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12

SCID has a text file that you can use. It begins like this: # scid.eco # # Encyclopaedia of Chess Openings file for Scid vs. PC # # Copyright (C) 1999- Shane Hudson and others. # Last updated: Febuary, 2014 # # In addition to standard ECO definitions, scid.eco allows for extensions: # Each basic code can have a lower case letter extension (a-z), and an ...


7

I am not sure what you are asking. This is not a question of any eco or opening but rather of tactics which you were missing. After Nxc3+ (discovered check), you lose the queen and basically the game. There are two main themes in this game: pin: of the knight on c3 by the bishop on b4; Therefore the pawn on e4 is not protected anymore as you cannot move ...


3

These codes are the extended ECO codes by SCID, and have no meaning outside it. When classifying the games you can enable or disable the extended ECO codes to force SCID to use the standard ones, if you prefer so. There's a short explanation of the reason for the extended ECO codes here: https://sourceforge.net/p/scid/wiki/TheECObrowser/


3

My move by move analysis see below. Comments appear below the board as you play through the game. Generally a blunder rich game. White seems to like pushing pawns a bit too much, while black played too passively in the beginning. Black should have attacked the strong white center right from the start with b6. Both players neglected the development of their ...


3

There does not seem to be a consensus on this, but here is a relevant discussion: https://www.chess.com/forum/view/chess-equipment/chess-opening-reference-books?page=1 For printed opening material (as you requested) I prefer ECO with Chess Informant updates for new opening ideas and analysis: http://www.chessinformant.org/about-chess-informant/


2

I have the 1981 editions of Volume C, and there is no g or q that I can find. It's possible that the creators of that file used lettering instead of numbering for the sub-variations, since q is the 17th letter of the English alphabet, and line 17 under C45 does match up with the variation listed.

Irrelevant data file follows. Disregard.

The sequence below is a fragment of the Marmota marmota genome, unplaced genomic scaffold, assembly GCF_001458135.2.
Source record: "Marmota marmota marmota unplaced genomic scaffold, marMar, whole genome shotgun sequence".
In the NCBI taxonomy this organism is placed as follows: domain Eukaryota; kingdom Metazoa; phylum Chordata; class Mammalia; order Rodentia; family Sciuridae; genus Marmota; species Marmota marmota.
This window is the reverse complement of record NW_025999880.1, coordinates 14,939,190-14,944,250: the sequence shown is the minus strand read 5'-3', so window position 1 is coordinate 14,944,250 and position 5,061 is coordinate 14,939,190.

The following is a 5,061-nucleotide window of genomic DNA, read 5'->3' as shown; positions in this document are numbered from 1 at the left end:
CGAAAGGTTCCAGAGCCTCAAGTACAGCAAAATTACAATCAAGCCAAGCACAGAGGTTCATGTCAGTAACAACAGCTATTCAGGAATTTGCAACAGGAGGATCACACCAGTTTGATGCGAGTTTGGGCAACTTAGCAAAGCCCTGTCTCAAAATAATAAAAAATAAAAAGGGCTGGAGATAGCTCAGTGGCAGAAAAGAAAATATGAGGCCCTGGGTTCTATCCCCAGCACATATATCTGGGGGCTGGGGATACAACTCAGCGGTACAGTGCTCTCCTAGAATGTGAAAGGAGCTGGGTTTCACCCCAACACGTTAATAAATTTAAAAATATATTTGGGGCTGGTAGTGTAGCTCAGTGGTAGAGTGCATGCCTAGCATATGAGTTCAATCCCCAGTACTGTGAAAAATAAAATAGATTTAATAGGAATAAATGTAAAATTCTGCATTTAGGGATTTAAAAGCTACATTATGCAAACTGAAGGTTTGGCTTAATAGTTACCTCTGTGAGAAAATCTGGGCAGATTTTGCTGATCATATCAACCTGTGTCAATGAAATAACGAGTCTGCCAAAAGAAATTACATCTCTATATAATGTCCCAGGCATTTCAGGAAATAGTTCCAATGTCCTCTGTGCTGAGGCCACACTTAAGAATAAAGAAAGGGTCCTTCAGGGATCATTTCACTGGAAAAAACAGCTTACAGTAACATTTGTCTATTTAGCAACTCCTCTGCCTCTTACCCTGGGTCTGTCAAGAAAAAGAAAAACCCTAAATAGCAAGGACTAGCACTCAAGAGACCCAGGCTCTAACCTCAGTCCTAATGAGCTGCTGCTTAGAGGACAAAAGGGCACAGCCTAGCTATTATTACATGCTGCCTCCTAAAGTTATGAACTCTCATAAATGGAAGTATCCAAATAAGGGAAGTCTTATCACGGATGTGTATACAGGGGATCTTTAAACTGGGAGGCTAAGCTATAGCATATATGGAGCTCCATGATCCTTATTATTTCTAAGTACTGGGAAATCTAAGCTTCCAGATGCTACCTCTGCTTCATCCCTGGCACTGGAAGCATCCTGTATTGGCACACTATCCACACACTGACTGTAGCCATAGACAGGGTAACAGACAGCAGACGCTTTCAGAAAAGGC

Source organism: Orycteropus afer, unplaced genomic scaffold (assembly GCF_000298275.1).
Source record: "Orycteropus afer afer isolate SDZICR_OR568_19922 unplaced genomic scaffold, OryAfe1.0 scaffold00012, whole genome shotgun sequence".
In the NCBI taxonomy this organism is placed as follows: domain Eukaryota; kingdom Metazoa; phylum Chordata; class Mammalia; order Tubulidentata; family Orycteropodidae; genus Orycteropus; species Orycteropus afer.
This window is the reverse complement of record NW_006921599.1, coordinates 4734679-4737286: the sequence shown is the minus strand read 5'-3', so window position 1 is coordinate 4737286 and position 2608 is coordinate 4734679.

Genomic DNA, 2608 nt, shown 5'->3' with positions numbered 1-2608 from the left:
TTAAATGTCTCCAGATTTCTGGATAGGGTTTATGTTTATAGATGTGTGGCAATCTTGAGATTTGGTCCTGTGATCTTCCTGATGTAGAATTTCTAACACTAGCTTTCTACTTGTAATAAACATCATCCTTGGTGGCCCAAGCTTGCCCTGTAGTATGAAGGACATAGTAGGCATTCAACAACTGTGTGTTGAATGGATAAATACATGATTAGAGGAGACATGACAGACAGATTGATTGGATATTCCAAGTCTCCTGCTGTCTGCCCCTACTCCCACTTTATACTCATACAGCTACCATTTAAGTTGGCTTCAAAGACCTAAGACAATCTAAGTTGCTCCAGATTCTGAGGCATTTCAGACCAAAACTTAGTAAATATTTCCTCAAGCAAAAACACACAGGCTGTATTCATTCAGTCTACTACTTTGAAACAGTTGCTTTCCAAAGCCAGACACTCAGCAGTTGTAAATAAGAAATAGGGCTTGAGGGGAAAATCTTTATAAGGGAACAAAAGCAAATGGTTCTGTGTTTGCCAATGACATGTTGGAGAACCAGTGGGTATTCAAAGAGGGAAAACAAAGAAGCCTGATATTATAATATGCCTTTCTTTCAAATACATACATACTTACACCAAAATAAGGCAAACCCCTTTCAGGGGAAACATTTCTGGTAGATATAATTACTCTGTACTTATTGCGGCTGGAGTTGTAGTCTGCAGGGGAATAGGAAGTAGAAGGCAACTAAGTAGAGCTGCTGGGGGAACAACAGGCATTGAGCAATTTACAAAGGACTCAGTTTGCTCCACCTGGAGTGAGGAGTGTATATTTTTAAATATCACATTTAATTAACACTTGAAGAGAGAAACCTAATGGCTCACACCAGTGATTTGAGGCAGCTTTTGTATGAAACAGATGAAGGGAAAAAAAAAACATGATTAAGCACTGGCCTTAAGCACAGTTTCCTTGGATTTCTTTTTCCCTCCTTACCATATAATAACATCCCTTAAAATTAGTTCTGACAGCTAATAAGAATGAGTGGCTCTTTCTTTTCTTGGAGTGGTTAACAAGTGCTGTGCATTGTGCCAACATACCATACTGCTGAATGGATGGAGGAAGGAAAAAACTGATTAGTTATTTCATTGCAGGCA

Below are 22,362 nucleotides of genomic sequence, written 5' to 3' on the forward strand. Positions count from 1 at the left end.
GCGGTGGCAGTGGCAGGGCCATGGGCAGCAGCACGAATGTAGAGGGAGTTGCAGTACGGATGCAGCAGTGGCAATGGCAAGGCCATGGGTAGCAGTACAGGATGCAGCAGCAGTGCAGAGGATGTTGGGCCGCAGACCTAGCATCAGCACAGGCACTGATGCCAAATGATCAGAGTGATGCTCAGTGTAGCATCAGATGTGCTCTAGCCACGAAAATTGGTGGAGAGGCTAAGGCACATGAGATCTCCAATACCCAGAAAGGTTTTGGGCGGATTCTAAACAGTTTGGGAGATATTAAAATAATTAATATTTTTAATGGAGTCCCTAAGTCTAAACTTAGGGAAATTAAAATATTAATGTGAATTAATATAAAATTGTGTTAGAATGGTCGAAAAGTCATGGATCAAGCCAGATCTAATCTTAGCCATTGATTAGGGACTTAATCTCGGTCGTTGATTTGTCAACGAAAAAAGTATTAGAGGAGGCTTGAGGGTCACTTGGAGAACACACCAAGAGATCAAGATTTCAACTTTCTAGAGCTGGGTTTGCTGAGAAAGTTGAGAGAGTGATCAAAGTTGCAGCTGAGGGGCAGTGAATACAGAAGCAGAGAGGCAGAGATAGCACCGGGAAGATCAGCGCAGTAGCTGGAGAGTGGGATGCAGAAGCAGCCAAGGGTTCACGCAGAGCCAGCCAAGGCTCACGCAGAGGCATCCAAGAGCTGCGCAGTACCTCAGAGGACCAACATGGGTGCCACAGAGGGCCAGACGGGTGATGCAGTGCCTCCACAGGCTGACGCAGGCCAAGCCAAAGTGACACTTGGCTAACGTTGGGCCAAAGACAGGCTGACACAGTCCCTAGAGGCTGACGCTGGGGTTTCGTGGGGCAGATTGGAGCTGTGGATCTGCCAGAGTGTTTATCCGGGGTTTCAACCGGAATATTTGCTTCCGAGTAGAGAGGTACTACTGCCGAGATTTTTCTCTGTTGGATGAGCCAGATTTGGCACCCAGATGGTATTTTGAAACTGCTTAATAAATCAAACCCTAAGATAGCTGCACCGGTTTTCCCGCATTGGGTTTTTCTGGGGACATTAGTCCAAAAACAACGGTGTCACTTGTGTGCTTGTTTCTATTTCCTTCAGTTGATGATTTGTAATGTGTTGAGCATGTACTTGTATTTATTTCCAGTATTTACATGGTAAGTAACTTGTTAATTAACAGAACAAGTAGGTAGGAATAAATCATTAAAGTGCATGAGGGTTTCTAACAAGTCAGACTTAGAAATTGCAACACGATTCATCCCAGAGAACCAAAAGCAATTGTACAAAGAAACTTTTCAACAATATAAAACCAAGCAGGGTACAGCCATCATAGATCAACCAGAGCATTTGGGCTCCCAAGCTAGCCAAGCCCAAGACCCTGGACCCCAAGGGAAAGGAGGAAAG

1

I have created this list, but I'm not sure how well it matches your naming convention: http://cricketchess.pcriot.com/opg/ As a programmer, I can tell you it is very difficult to match an opening to PGN but much easier to match it to a FEN. In the case of the Caro-Kann, Accelerated Panov (and other openings as well), it is worthy to note that the opening ...


1

I maintain one here that you might like to take a look at to see if it is any use for your purposes: PGN for ECO descriptions with moves


1

After 4...Bb4 5. e5 makes Black look scattered. White mobilizes nicely after 5...Nh5 6.Nd5 Nc6 7.Bb5 Be7 8. 0-0 0-0 9. d4. The problem with 5. d4 is it makes good on the Bb4 pin on the Nc3. 5... Nxe4 is possible immediately, instead of ...0-0. But even so, as in the game, after 5... 0-0, 6. Bxf4 is simply not paying attention to the e-pawn, and as ...


1

The ECO system, invented by the publishers of Informator chess magazine, has 2 levels that represent valid coding, just as the United States Postal Service and the Post Office in the UK do. The first is the 3-character code structure of X99, where X is in the set {A-E} and 99 are any numeric digits. The second is the first triplet, then a "/" slash ...


1

IMO, this is an area that needs work. I developed a small computer program to check for duplicates in openings and found that most opening categorizations contain duplicate positions. For example, Schiller's opening list has duplicate openings. The same positions arise through different move orders but are named differently. ECO is far too general.


1

In the very first pages of the book you will find code system. It is described in 5 world languages and Serbian. This is important to know so you can see at the end of the line what is the final evaluation of the position, if there are any novelties or alternative moves and so on. Then you can skip the pages all the way to the line you wish to investigate....


1

First of all, I do not know if trying the feature Opening Report on a single game (or a database composed of a single game) would show the variations in the ECO tree. If you have not tried it, this would be my first step. I also don't know if the ECO table can be directly printed as on ChessBase (it certainly is a great feature), but what you can do, albeit ...


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